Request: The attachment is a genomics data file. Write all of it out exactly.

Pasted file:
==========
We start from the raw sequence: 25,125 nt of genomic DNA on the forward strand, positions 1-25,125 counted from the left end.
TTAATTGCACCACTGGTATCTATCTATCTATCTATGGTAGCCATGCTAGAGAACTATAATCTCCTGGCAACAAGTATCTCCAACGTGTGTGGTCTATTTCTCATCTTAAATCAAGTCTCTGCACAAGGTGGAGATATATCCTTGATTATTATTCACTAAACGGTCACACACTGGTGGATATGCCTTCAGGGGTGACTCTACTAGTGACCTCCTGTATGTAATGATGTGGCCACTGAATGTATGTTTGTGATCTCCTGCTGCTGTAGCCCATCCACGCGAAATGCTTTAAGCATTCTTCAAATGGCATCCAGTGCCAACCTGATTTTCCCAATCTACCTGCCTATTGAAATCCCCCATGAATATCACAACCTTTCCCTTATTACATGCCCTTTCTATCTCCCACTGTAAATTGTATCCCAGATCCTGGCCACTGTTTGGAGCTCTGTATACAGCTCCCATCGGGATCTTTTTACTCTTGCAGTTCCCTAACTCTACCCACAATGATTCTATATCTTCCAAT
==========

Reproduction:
We start from the raw sequence: 25,125 nt of genomic DNA on the forward strand, positions 1-25,125 counted from the left end.
TTAATTGCACCACTGGTATCTATCTATCTATCTATGGTAGCCATGCTAGAGAACTATAATCTCCTGGCAACAAGTATCTCCAACGTGTGTGGTCTATTTCTCATCTTAAATCAAGTCTCTGCACAAGGTGGAGATATATCCTTGATTATTATTCACTAAACGGTCACACACTGGTGGATATGCCTTCAGGGGTGACTCTACTAGTGACCTCCTGTATGTAATGATGTGGCCACTGAATGTATGTTTGTGATCTCCTGCTGCTGTAGCCCATCCACGCGAAATGCTTTAAGCATTCTTCAAATGGCATCCAGTGCCAACCTGATTTTCCCAATCTACCTGCCTATTGAAATCCCCCATGAATATCACAACCTTTCCCTTATTACATGCCCTTTCTATCTCCCACTGTAAATTGTATCCCAGATCCTGGCCACTGTTTGGAGCTCTGTATACAGCTCCCATCGGGATCTTTTTACTCTTGCAGTTCCCTAACTCTACCCACAATGATTCTATATCTTCCAAT